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this is supposed to be a picture of my two hands on a piano keyboard
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Tickling the ivories 

fast is fun

Faith UMC Organ Project

In the summer of 2014, Faith's organ was refurbished. Here is a look at our particular project, along with a look at the history of the organ itself.
 Don't your fingers get tired?

A question and answer page for the curious...

this is supposed to be a picture of some dude playing the piano in front of a stained glass window!
 Wedding pages
These are some of my former piano students from Baltimore. Can't see them? sorry about that.
 for students:
 Musical Games 

 Erasmus's blog:
In Praise of Chicken

 Mike's Ballpark
 hotdog review

The Global
Hall of Fame

This week's featured recording:  (7.26.16)  
Sonatina in G, Op. 36 n2: III. Allegro assai  
by Muzio Clementi

Apparently I missed out on a lot of things as a child; hammering away at Clementi sonatinas was one of them. I've made up for it since--I find these little keyboard essays charming, don't you? Provided they are played with a light touch and a sense of humor. Clementi seems to have had an abnormal childhood as well. What else would have made him want to become a musician? Eventually he saw the error of his ways and became a maker and seller of pianos. Now that was something 19th century England could celebrate: manufacturing stuff! Finally he had grown up and was doing something useful! Clementi became very rich. And he could still be a vagabond musician on the side.

Classic Blog   (updated July 26)  
from the concert hall... Monday 5/20/13
My new favorite fugue  I'll have a new one next week
from the teaching studio... Wednesday 1/15/14
overcoming the odds by just wanting it badly enough, page turning edition
from the organ bench... Friday 10/4/13
Glamour Job

So you want to be a church organist? 

for July 26
from the blog...


This is the second in a short series of articles about practicing.


After the thrill of discovery comes the difficult part--Practicing a passage for what can seem like forever before the music starts to sound like music. I remember tackling a Rachmaninoff concerto for absolutely forever and being frustrated by how long it was taking with no discernible progress in sight. Then I remembered it was still the first day. But hey, it had been several hours and I wasn't playing it wonderfully yet, ok?

That's the first obstacle, perhaps: impatience. But the second?

I also remember the lesson of one particular child. He played his piece, and afterward I pointed out two very specific things he needed to fix. Then I asked him, "what did I say?"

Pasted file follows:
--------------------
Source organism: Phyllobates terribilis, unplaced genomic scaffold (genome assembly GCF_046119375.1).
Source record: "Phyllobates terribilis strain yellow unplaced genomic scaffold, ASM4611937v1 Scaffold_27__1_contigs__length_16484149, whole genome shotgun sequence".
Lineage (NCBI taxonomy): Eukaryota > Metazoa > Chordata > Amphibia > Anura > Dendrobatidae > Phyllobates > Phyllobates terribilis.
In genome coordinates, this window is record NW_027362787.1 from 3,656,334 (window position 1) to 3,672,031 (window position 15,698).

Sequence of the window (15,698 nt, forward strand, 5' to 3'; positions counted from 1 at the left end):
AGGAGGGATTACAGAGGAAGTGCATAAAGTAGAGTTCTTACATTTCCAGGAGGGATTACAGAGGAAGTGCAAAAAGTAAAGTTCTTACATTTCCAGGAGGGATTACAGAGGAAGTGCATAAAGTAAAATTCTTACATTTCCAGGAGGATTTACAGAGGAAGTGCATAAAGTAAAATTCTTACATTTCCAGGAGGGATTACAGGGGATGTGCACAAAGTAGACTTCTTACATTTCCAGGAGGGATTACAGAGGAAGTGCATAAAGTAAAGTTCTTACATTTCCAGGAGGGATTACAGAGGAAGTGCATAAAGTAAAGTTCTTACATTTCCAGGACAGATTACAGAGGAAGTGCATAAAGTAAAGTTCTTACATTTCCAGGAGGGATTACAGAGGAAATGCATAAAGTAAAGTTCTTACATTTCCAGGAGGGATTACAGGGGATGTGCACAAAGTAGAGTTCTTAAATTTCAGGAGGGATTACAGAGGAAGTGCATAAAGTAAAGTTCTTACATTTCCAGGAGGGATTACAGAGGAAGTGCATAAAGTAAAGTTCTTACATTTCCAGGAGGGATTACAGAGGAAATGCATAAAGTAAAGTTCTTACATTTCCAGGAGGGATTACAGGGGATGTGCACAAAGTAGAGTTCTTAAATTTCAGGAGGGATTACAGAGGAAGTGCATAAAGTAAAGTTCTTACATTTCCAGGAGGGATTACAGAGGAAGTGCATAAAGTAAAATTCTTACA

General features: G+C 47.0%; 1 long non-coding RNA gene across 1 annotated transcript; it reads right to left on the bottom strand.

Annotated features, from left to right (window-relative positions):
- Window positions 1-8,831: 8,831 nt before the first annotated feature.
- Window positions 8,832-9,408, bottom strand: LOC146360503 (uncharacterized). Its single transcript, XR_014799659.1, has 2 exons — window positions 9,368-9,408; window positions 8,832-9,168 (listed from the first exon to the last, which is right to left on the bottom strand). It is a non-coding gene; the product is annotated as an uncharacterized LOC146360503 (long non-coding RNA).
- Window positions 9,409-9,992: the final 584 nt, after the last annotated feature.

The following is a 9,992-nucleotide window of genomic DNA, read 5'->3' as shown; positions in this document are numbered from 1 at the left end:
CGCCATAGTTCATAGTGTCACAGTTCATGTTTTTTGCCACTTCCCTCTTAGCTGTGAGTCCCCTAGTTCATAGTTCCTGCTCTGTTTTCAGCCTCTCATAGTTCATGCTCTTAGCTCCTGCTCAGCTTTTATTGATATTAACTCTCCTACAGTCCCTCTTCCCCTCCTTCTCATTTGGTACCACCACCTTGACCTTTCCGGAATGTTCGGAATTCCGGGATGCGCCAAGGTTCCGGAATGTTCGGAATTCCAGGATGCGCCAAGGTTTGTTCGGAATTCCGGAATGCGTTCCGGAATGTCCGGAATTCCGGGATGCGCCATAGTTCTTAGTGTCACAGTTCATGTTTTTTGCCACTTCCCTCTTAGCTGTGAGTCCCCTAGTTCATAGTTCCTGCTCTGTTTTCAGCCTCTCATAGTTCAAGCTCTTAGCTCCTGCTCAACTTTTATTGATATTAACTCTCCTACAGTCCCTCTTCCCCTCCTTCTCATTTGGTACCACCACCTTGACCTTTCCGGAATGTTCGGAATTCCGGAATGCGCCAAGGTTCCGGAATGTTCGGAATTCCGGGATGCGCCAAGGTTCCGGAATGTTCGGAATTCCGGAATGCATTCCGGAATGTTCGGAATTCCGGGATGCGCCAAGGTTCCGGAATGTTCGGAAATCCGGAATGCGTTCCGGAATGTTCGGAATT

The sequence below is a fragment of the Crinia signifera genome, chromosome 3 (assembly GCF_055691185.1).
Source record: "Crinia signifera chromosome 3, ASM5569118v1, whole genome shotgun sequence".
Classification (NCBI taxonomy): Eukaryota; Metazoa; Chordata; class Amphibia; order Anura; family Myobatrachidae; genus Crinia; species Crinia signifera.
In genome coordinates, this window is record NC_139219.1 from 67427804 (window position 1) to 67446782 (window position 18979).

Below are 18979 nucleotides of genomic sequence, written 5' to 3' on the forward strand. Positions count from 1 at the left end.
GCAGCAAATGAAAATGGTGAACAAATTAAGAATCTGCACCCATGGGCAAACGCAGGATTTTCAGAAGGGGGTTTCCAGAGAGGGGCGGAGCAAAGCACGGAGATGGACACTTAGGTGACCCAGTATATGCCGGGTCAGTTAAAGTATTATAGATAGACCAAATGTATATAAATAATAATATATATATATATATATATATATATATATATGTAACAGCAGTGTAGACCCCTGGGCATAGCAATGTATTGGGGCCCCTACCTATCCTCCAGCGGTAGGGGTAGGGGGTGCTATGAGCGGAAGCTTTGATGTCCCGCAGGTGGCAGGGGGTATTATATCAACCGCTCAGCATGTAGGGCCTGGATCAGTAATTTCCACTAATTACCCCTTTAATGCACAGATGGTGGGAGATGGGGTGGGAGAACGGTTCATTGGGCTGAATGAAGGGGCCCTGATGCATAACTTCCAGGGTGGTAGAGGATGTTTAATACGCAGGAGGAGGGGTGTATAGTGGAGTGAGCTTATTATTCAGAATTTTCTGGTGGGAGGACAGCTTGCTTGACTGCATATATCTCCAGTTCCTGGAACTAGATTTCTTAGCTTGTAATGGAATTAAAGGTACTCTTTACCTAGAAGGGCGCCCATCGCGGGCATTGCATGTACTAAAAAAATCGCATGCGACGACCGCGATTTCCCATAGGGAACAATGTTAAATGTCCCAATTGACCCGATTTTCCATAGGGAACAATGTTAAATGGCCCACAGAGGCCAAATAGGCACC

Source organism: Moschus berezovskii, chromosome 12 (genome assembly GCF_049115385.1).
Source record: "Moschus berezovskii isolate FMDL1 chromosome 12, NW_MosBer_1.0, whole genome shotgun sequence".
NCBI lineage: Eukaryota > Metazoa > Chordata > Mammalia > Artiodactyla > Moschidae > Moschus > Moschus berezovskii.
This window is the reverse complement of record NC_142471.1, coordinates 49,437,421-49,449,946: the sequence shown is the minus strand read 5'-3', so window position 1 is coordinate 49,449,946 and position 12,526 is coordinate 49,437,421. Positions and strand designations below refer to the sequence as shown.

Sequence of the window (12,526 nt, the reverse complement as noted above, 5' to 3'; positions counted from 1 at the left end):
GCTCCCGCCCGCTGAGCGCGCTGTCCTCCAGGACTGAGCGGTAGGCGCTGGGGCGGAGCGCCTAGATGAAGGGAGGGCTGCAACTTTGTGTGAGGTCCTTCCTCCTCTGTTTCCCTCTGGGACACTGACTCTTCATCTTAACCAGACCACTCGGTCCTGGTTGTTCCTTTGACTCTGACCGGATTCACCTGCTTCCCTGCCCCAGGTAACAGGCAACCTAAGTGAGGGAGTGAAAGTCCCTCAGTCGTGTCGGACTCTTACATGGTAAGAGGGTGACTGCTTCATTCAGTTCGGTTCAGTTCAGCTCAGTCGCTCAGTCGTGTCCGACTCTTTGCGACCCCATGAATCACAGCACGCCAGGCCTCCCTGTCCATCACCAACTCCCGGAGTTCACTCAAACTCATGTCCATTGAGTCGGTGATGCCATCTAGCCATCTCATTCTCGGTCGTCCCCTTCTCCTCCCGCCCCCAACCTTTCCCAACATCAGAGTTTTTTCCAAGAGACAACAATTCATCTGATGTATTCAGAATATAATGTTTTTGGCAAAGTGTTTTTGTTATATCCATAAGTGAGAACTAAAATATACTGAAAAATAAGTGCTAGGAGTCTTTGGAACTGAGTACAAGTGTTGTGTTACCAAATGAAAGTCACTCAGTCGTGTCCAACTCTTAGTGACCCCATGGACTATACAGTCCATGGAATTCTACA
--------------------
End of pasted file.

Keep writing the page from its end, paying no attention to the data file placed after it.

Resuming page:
"You said the piece was bad."

Of course that is exactly what I did not say. I did not give him a general impression of the piece, nor did I give him a reason to take away a vague emotionally negative idea and throw away everything else. But that's what kids tend to do. For that matter, that's what any emotionally immature entity tends to do, regardless of age. All criticism becomes "it was bad."


I reminded him that I did not say the piece was bad and repeated exactly the two things--the very specific things, like not to hesitate before he played a certain note, and not to play a wrong note in another spot, or to coordinate a left hand note and a right hand note better--and asked him how to fix that.

 I suspect at that point I had to provide not only a diagnosis but a strategy.

That, you see, is the biggest reason most of us need teachers to show us how to practice. We need someone with good ears who will tell us exactly what is going wrong-- not generally, not in a defeatist way, but exactly and precisely provide a list of the things that aren't right: specific notes, rhythms, awkward measures, muddy articulations, clumsy technical approaches, and so on. Then we need to develop a plan for how to deal with those exact things head on. How am I going to fix this spot?

 What is wrong, and how will I fix it? Very specific questions, with very specific answers. And that process is repeated and repeated and repeated until the problems go away and we can play the piece fluently.

This is why the toughest, and potentially dullest part, of practicing, is actually the one with the most going on. This is the part where if you are the typical piano teacher you tell little Johnny to repeat his song 10 times every day and with a scowl on his face like he is eating vegetables he doesn't like he plays it 9 times to see if you are checking in on him--nine times exactly the same way; wrong every time.

But if you, or the student, are really practicing, and really making progress, those nine--no, ten--times, are not the same at all, and there is an interior dialogue running through each of them that charts exactly what was good and not good about every note, every musical moment. It isn't just mindless repetition, it is careful listening and small adjustment every moment every time. Boring? I'm mentally exhausted after just an hour at this point, because I have to concentrate so hard. There's no time to be bored. Plus I just don't have the energy.

Besides, I'm not counting repetitions. I keep playing the passage until I get it right, and I don't care if it takes a hundred times. Maybe some time in the 50s I'll conk out and agree to try it again tomorrow, or in five minutes after a break, but the number of repetitions doesn't matter anyway. Getting it right matters. That can be very difficult. But after years of teachers and years of lessons, I won't let myself get away with anything less. My teachers wouldn't have. Now they are a part of me.